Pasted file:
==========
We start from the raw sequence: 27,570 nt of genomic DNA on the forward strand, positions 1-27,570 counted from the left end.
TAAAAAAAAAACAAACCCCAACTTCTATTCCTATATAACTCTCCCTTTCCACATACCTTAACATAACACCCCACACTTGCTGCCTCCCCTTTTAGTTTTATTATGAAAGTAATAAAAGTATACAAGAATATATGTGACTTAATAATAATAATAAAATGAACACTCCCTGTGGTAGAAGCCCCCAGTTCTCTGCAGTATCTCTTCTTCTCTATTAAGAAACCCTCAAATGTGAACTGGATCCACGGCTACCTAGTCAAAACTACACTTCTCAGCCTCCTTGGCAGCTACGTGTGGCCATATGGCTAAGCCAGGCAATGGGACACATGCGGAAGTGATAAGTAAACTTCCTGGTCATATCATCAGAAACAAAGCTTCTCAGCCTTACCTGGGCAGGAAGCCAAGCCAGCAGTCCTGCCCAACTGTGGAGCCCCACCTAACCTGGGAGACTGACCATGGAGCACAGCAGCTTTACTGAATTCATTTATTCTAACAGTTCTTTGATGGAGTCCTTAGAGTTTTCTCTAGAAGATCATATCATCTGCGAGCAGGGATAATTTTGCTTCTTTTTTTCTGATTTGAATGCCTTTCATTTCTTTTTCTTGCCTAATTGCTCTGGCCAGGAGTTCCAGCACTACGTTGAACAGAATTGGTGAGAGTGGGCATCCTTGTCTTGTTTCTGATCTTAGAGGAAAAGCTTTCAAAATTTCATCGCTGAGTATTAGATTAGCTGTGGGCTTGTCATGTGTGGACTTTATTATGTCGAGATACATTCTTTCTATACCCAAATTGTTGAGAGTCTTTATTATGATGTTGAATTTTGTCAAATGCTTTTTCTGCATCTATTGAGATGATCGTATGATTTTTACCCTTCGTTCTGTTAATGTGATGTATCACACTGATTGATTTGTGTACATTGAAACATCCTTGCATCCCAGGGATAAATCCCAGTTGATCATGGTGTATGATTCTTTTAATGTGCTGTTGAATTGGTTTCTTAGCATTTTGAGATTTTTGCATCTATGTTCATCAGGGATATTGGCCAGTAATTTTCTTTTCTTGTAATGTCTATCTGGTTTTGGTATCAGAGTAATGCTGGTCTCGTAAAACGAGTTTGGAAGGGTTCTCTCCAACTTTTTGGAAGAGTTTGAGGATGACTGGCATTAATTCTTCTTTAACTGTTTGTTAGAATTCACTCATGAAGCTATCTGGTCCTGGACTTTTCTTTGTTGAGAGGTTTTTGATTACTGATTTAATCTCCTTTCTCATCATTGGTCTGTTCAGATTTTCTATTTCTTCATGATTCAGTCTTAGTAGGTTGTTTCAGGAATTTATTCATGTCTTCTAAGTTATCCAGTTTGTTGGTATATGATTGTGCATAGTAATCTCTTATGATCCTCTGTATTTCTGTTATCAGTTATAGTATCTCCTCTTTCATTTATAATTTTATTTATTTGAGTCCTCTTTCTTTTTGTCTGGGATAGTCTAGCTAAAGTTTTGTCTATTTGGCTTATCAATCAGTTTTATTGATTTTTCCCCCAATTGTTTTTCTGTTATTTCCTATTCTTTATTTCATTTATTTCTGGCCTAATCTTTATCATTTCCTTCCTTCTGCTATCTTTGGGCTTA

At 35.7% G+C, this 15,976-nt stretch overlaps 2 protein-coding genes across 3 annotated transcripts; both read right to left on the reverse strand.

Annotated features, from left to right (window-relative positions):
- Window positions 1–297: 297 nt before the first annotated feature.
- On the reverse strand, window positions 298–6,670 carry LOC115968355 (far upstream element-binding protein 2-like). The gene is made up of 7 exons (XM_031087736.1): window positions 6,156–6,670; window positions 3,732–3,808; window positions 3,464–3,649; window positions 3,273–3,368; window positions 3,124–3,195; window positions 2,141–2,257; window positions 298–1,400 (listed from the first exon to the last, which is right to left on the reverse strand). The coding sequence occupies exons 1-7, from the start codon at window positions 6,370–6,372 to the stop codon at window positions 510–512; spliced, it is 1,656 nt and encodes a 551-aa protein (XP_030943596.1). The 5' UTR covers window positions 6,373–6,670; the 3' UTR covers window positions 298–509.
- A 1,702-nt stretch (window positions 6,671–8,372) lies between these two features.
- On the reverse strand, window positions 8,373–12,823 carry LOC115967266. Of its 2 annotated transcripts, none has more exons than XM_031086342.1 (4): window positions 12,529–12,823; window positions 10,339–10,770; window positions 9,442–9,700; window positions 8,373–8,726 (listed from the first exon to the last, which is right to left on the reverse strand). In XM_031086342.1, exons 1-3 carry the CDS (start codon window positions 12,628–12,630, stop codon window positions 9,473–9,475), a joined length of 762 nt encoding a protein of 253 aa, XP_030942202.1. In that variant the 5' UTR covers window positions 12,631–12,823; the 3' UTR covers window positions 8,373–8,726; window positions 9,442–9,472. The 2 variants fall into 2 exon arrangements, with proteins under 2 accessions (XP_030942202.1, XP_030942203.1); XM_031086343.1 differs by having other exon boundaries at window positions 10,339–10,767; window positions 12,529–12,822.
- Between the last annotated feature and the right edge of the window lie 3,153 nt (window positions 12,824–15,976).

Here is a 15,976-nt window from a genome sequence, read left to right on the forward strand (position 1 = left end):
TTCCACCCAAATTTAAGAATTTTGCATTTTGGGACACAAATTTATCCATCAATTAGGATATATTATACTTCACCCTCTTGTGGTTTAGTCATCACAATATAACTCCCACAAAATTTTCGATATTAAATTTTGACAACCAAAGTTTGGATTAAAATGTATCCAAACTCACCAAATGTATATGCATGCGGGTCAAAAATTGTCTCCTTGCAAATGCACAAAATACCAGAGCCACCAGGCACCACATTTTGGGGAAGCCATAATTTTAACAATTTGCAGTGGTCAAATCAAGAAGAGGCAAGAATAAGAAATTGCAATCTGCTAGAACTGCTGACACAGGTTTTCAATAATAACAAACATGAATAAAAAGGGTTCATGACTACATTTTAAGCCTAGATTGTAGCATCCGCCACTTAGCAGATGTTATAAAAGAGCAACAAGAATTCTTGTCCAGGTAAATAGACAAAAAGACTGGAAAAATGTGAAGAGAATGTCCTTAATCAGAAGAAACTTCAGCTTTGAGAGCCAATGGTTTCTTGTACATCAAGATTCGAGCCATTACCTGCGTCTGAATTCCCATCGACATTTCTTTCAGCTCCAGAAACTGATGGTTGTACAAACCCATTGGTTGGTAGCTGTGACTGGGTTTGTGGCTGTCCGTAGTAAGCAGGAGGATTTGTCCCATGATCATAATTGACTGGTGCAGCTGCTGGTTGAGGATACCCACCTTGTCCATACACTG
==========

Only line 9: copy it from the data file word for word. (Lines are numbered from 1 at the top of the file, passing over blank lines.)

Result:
- Between the last annotated feature and the right edge of the window lie 3,153 nt (window positions 12,824–15,976).